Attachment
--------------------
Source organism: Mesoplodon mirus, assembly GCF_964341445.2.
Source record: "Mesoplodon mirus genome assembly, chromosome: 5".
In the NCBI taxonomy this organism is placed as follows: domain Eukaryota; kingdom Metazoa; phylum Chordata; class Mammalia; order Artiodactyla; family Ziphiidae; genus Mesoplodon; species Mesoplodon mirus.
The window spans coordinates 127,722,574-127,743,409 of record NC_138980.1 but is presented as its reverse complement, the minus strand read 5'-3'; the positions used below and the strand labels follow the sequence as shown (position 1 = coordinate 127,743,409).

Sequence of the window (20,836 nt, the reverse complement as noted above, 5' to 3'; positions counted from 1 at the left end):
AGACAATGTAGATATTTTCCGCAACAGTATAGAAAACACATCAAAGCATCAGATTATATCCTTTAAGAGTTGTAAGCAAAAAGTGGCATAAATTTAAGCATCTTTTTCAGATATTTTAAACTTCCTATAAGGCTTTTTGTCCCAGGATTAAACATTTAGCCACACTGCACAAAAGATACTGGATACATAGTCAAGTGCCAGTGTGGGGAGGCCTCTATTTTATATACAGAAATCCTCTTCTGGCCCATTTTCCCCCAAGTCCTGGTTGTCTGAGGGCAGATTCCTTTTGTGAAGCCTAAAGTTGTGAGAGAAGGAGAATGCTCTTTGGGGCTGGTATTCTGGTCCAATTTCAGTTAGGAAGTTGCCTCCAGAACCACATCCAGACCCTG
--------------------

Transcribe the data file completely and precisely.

Source organism: Mesoplodon mirus, assembly GCF_964341445.2.
Source record: "Mesoplodon mirus genome assembly, chromosome: 5".
In the NCBI taxonomy this organism is placed as follows: domain Eukaryota; kingdom Metazoa; phylum Chordata; class Mammalia; order Artiodactyla; family Ziphiidae; genus Mesoplodon; species Mesoplodon mirus.
The window spans coordinates 127,722,574-127,743,409 of record NC_138980.1 but is presented as its reverse complement, the minus strand read 5'-3'; the positions used below and the strand labels follow the sequence as shown (position 1 = coordinate 127,743,409).

Sequence of the window (20,836 nt, the reverse complement as noted above, 5' to 3'; positions counted from 1 at the left end):
AGACAATGTAGATATTTTCCGCAACAGTATAGAAAACACATCAAAGCATCAGATTATATCCTTTAAGAGTTGTAAGCAAAAAGTGGCATAAATTTAAGCATCTTTTTCAGATATTTTAAACTTCCTATAAGGCTTTTTGTCCCAGGATTAAACATTTAGCCACACTGCACAAAAGATACTGGATACATAGTCAAGTGCCAGTGTGGGGAGGCCTCTATTTTATATACAGAAATCCTCTTCTGGCCCATTTTCCCCCAAGTCCTGGTTGTCTGAGGGCAGATTCCTTTTGTGAAGCCTAAAGTTGTGAGAGAAGGAGAATGCTCTTTGGGGCTGGTATTCTGGTCCAATTTCAGTTAGGAAGTTGCCTCCAGAACCACATCCAGACCCTG